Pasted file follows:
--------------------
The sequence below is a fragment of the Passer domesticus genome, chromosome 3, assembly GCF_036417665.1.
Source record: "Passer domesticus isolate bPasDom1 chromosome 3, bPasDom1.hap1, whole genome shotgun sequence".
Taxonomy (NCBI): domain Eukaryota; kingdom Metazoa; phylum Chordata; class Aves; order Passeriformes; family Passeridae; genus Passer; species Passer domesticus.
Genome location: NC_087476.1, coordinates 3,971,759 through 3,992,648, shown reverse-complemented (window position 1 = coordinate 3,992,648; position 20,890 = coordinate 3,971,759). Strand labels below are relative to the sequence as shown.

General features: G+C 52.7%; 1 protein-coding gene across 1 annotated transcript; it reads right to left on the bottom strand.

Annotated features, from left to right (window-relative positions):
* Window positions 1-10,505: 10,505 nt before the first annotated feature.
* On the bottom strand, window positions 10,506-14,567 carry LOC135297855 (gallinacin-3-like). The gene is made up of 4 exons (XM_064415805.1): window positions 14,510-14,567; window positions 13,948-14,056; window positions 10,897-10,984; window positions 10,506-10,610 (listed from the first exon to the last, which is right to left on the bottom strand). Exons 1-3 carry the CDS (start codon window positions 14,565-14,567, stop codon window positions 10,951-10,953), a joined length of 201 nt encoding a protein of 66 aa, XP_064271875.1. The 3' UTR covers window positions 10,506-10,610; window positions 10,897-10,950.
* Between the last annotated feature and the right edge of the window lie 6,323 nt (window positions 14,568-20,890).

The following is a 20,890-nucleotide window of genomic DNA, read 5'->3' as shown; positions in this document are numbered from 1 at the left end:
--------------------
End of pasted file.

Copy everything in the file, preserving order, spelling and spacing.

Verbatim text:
The sequence below is a fragment of the Passer domesticus genome, chromosome 3, assembly GCF_036417665.1.
Source record: "Passer domesticus isolate bPasDom1 chromosome 3, bPasDom1.hap1, whole genome shotgun sequence".
Taxonomy (NCBI): domain Eukaryota; kingdom Metazoa; phylum Chordata; class Aves; order Passeriformes; family Passeridae; genus Passer; species Passer domesticus.
Genome location: NC_087476.1, coordinates 3,971,759 through 3,992,648, shown reverse-complemented (window position 1 = coordinate 3,992,648; position 20,890 = coordinate 3,971,759). Strand labels below are relative to the sequence as shown.

General features: G+C 52.7%; 1 protein-coding gene across 1 annotated transcript; it reads right to left on the bottom strand.

Annotated features, from left to right (window-relative positions):
* Window positions 1-10,505: 10,505 nt before the first annotated feature.
* On the bottom strand, window positions 10,506-14,567 carry LOC135297855 (gallinacin-3-like). The gene is made up of 4 exons (XM_064415805.1): window positions 14,510-14,567; window positions 13,948-14,056; window positions 10,897-10,984; window positions 10,506-10,610 (listed from the first exon to the last, which is right to left on the bottom strand). Exons 1-3 carry the CDS (start codon window positions 14,565-14,567, stop codon window positions 10,951-10,953), a joined length of 201 nt encoding a protein of 66 aa, XP_064271875.1. The 3' UTR covers window positions 10,506-10,610; window positions 10,897-10,950.
* Between the last annotated feature and the right edge of the window lie 6,323 nt (window positions 14,568-20,890).

The following is a 20,890-nucleotide window of genomic DNA, read 5'->3' as shown; positions in this document are numbered from 1 at the left end: